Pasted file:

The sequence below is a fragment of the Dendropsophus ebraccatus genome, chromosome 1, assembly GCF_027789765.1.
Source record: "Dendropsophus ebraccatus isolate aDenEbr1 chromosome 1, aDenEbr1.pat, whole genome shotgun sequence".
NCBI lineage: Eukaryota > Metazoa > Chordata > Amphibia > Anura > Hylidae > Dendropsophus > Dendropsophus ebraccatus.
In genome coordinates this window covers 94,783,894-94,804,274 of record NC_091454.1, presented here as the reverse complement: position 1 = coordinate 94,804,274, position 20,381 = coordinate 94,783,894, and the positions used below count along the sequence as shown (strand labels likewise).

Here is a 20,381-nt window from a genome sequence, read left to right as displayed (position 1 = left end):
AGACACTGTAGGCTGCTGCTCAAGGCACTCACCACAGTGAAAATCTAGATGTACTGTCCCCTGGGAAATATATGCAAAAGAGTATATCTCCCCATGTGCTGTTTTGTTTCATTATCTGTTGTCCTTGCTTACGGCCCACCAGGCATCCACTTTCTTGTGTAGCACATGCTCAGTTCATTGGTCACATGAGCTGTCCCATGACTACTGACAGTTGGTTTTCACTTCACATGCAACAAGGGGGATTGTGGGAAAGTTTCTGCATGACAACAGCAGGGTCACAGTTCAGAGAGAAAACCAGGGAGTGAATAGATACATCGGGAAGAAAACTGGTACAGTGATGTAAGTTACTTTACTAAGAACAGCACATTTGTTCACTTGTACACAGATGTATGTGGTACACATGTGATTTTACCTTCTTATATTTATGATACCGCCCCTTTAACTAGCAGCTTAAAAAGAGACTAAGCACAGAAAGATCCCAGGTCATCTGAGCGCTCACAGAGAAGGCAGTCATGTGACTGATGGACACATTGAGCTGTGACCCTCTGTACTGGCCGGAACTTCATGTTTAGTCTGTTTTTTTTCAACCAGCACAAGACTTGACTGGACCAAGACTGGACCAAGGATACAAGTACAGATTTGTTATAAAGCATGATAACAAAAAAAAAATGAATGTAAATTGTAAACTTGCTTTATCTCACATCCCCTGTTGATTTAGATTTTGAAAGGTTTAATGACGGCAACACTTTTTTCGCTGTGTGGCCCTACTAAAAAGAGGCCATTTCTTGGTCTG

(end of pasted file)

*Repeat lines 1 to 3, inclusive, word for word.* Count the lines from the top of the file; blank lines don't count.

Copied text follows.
The sequence below is a fragment of the Dendropsophus ebraccatus genome, chromosome 1, assembly GCF_027789765.1.
Source record: "Dendropsophus ebraccatus isolate aDenEbr1 chromosome 1, aDenEbr1.pat, whole genome shotgun sequence".
NCBI lineage: Eukaryota > Metazoa > Chordata > Amphibia > Anura > Hylidae > Dendropsophus > Dendropsophus ebraccatus.